Vol. XXII, No. 184 [ BusinessWorld Online ]
Wednesday, April 22, 2009 | MANILA, PHILIPPINES
THE HOUSE ways and means committee has approved giving tax incentives to real estate investment trusts (REITs), a mechanism that will allow investors to co-own income-generating property.
Antique Rep. Exequiel B. Javier, committee chairman, said tax perks sought by the bill authored by Aurora Rep. Juan Edgardo M. Angara, were necessary to promote REITs.
Under the measure, a REIT be will exempted from the following taxes: corporate income tax, creditable withholding taxes of income payments; documentary stamp tax (DST) and creditable withholding tax on the transfer of real property; DST on the sale, barter, exchange or other disposition of listed investor securities though the stock exchange, including block sales or cross sales for five years; and the tax on initial public offering and secondary offering of securities.
REITs will have to pay the DST on the original issuance of investor securities; the stock transaction tax on the sale, barter, exchange or other disposition of securities through the stock market, including block sales or cross sales; the final tax of 10% on cash or property dividends.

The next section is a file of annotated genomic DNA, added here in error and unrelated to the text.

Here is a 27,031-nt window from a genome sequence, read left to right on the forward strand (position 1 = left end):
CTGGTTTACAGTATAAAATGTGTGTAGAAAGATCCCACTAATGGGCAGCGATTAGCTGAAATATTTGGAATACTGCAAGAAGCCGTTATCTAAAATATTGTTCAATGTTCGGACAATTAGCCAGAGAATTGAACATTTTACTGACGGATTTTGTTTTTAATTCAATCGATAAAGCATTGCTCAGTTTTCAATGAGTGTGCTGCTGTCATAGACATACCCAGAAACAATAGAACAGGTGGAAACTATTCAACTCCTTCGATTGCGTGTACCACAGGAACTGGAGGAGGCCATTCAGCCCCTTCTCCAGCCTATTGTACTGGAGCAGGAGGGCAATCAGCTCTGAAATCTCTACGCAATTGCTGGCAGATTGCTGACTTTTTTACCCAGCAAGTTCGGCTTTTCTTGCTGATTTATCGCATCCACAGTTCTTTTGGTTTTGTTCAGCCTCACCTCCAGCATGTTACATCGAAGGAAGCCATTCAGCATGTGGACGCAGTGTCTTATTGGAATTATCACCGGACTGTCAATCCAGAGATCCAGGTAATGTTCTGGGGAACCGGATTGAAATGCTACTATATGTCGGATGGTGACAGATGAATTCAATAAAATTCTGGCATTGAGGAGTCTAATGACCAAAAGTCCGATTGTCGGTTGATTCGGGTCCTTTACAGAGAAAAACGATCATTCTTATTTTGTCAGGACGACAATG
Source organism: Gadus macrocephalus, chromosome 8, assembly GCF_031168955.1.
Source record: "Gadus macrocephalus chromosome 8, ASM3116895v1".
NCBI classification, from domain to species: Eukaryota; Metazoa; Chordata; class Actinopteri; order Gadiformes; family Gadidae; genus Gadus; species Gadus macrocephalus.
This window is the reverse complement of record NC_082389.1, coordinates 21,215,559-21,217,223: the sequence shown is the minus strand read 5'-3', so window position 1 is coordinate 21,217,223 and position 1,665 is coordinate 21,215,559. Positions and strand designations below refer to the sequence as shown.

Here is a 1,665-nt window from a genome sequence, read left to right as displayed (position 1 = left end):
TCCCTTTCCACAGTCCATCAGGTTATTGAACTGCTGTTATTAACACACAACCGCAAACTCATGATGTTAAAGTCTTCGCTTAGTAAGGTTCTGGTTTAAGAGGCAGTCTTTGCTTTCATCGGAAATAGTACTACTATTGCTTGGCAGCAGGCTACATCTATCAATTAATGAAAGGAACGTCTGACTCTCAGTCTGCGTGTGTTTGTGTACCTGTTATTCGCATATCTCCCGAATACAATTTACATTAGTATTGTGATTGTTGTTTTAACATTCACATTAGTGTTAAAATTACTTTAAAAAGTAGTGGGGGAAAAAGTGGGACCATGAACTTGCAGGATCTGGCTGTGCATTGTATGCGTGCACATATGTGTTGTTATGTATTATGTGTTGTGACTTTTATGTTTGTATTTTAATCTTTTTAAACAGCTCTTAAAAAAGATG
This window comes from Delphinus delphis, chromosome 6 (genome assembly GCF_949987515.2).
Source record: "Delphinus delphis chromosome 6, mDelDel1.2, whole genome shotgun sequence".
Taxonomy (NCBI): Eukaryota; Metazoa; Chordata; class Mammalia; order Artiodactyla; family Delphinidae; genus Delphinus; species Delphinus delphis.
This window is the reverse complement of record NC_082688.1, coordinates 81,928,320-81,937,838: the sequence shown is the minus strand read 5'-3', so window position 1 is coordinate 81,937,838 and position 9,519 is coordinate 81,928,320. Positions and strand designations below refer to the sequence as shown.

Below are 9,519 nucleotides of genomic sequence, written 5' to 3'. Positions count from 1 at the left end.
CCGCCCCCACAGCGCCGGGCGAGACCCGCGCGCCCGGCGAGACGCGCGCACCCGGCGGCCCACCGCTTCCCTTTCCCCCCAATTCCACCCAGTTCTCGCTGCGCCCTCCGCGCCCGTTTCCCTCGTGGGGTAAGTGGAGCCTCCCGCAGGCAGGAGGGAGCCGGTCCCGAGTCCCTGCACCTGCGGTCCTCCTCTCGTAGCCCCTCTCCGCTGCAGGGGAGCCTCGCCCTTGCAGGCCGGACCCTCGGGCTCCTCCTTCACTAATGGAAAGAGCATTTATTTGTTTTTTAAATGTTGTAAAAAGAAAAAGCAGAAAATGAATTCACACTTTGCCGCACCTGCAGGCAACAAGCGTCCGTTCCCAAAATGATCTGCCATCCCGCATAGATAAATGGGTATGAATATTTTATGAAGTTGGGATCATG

Francis Ed. Lim, president of the Philippine Stock Exchange (PSE), said the bill has safeguards so that tax incentives would not be abused. "[The] apprehension is valid, but we already have put safeguards in place to avoid concentration of wealth in the hands of a few," he said during the committee’s meeting yesterday.
The bill states that to qualify as a public company, a REIT must have at least 1,000 shareholders.
Half of the stock should not be owned, directly or indirectly, by five persons or less and no person must beneficially own or control, directly or indirectly, more than 30% of the outstanding stock in a REIT.
The House bill requires a REIT to have a minimum paid-up capital of P1 billion, higher than the P100 million required under the Senate version earlier approved on second reading.
Finance Undersecretary Gil S. Beltran reiterated the Finance department’s opposition to the bill, saying that "even without incentives, the instrument would be attractive to investors."